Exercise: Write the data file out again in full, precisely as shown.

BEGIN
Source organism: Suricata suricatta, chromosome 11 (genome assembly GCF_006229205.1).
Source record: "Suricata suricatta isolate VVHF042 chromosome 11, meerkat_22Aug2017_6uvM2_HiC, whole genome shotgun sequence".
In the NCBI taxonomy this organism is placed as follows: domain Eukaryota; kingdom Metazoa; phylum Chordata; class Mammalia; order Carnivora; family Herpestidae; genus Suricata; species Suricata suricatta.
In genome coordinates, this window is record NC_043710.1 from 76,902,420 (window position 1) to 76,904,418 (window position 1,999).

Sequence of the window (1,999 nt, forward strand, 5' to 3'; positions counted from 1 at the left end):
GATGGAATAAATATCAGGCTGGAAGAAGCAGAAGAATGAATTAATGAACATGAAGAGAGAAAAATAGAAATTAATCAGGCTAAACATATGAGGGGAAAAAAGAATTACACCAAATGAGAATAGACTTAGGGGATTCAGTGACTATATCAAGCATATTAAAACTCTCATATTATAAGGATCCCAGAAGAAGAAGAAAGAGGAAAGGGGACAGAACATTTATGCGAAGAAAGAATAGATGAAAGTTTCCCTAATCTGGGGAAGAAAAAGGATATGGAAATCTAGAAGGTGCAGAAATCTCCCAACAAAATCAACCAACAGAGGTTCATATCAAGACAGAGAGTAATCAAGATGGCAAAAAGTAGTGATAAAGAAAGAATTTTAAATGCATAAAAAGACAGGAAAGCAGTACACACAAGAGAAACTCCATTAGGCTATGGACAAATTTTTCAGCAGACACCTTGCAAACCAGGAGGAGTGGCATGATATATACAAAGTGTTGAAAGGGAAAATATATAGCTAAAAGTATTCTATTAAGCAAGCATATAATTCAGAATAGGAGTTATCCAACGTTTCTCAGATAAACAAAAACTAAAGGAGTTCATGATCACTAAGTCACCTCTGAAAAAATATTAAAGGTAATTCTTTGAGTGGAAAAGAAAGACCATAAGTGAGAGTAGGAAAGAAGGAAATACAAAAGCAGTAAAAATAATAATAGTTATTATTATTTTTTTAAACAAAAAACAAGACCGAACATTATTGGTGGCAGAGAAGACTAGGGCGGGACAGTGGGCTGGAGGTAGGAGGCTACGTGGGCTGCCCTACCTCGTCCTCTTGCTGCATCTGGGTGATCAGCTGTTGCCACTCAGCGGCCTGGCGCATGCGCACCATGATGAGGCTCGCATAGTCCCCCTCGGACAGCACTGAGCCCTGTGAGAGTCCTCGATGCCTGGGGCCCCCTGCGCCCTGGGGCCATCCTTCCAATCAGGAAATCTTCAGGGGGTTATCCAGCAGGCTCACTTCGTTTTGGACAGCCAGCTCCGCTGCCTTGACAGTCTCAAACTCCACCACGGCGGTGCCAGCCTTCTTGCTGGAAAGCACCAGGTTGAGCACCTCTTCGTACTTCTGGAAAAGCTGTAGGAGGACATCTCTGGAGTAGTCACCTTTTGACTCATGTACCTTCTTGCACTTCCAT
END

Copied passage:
Source organism: Suricata suricatta, chromosome 11 (genome assembly GCF_006229205.1).
Source record: "Suricata suricatta isolate VVHF042 chromosome 11, meerkat_22Aug2017_6uvM2_HiC, whole genome shotgun sequence".
In the NCBI taxonomy this organism is placed as follows: domain Eukaryota; kingdom Metazoa; phylum Chordata; class Mammalia; order Carnivora; family Herpestidae; genus Suricata; species Suricata suricatta.
In genome coordinates, this window is record NC_043710.1 from 76,902,420 (window position 1) to 76,904,418 (window position 1,999).

Sequence of the window (1,999 nt, forward strand, 5' to 3'; positions counted from 1 at the left end):
GATGGAATAAATATCAGGCTGGAAGAAGCAGAAGAATGAATTAATGAACATGAAGAGAGAAAAATAGAAATTAATCAGGCTAAACATATGAGGGGAAAAAAGAATTACACCAAATGAGAATAGACTTAGGGGATTCAGTGACTATATCAAGCATATTAAAACTCTCATATTATAAGGATCCCAGAAGAAGAAGAAAGAGGAAAGGGGACAGAACATTTATGCGAAGAAAGAATAGATGAAAGTTTCCCTAATCTGGGGAAGAAAAAGGATATGGAAATCTAGAAGGTGCAGAAATCTCCCAACAAAATCAACCAACAGAGGTTCATATCAAGACAGAGAGTAATCAAGATGGCAAAAAGTAGTGATAAAGAAAGAATTTTAAATGCATAAAAAGACAGGAAAGCAGTACACACAAGAGAAACTCCATTAGGCTATGGACAAATTTTTCAGCAGACACCTTGCAAACCAGGAGGAGTGGCATGATATATACAAAGTGTTGAAAGGGAAAATATATAGCTAAAAGTATTCTATTAAGCAAGCATATAATTCAGAATAGGAGTTATCCAACGTTTCTCAGATAAACAAAAACTAAAGGAGTTCATGATCACTAAGTCACCTCTGAAAAAATATTAAAGGTAATTCTTTGAGTGGAAAAGAAAGACCATAAGTGAGAGTAGGAAAGAAGGAAATACAAAAGCAGTAAAAATAATAATAGTTATTATTATTTTTTTAAACAAAAAACAAGACCGAACATTATTGGTGGCAGAGAAGACTAGGGCGGGACAGTGGGCTGGAGGTAGGAGGCTACGTGGGCTGCCCTACCTCGTCCTCTTGCTGCATCTGGGTGATCAGCTGTTGCCACTCAGCGGCCTGGCGCATGCGCACCATGATGAGGCTCGCATAGTCCCCCTCGGACAGCACTGAGCCCTGTGAGAGTCCTCGATGCCTGGGGCCCCCTGCGCCCTGGGGCCATCCTTCCAATCAGGAAATCTTCAGGGGGTTATCCAGCAGGCTCACTTCGTTTTGGACAGCCAGCTCCGCTGCCTTGACAGTCTCAAACTCCACCACGGCGGTGCCAGCCTTCTTGCTGGAAAGCACCAGGTTGAGCACCTCTTCGTACTTCTGGAAAAGCTGTAGGAGGACATCTCTGGAGTAGTCACCTTTTGACTCATGTACCTTCTTGCACTTCCAT